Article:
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Dr Alex Tankard, Lecturer in the Department of English, was contacted by the production team needing background on controversial Victorian artist, Aubrey Beardsley, for a BBC4 documentary, Scandal and Beauty. What began as a brief chat grew into a filmed contribution with presenter Mark Gatiss and Alex joining commentators such as Stephen Fry.

The programme traced Beardsley’s life, from childhood and a meteoric rise to fame and notoriety to his early death aged just 25 from TB. Its focus happily chimed with Alex’s long-standing interest in artistic figures who had to cope not just with the challenges of illness or disability, but also society’s tendency to stereotype them. As a lecturer on disability studies approaches to literature and critical theory, Alex has a particular focus on how disabled artists are portrayed and how their illness or condition can sometimes be an important part of their identity as gifted individuals.

Alex said: “There is plenty of writing about TB in Victorian literature but ‘consumptives’ are often portrayed in clichéd terms that are quite flattering but also oppressive; all too often seen as long-suffering, refined and pious. Aubrey Beardsley smashed the stereotype of the tragic consumptive artist. He was, in addition to being long-suffering and pious, a ‘bad’ consumptive, who strongly believed in his own ability and had no qualms about promoting his genius to the greatest artists of his time, transcending the passive, self-effacing stereotype people tried to put on Victorian consumptive artists. His experience living with tuberculosis in a disabling society was as much a part of his identity as his artistic gifts.”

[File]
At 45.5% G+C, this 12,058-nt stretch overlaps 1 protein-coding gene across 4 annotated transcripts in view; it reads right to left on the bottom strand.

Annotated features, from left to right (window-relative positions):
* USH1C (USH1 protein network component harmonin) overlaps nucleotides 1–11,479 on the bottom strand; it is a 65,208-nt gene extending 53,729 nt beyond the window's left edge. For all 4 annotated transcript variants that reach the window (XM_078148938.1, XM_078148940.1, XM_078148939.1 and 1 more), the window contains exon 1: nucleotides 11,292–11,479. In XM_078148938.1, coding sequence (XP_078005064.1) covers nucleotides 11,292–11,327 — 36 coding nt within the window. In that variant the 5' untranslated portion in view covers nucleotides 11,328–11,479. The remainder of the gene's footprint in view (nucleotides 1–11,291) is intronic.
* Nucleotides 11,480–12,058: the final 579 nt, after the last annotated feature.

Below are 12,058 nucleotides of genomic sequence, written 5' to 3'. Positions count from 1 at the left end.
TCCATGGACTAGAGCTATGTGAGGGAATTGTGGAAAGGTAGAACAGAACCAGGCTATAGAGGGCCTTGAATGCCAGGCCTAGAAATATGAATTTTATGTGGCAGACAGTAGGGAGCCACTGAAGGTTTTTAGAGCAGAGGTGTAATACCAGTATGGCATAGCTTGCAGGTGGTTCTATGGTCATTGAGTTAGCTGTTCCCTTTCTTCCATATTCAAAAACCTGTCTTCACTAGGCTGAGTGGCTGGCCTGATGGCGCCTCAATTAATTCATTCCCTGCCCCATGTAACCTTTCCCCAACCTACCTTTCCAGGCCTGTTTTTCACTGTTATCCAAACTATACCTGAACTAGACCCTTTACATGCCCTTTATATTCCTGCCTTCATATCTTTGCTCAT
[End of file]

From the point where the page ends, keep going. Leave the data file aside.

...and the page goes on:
Through her research, Alex has explored the ableist, ‘tough guy’ legend of life in the Wild West and American frontier. Doc Holliday, for example, was consumptive, as were many contemporaries.

She added: “It is the same with all disability stereotypes. Even when we are made aware of the reality and the individual person, the cultural stereotypes are so powerful that there is still a danger of viewing people like Beardsley through the distorting lens of our own preconceptions and expectations. I was glad to contribute to a programme in which he came across as, yes, playful and rude but also deeply serious, with a burning desire to accomplish all he could before his illness overcame him.”

Alex is currently finalising an article on disability and eugenics in the Captain America movies and a number of screen adaptations.

Scandal and Beauty: Mark Gatiss on Aubrey Beardsley can be viewed on BBC iPlayer at https://www.bbc.co.uk/programmes/m000gx0d

Alex has published Tuberculosis and Disabled Identity in Nineteenth-Century Literature: Invalid Lives (London: Palgrave Macmillan, 2018) and posted the following Blogs:

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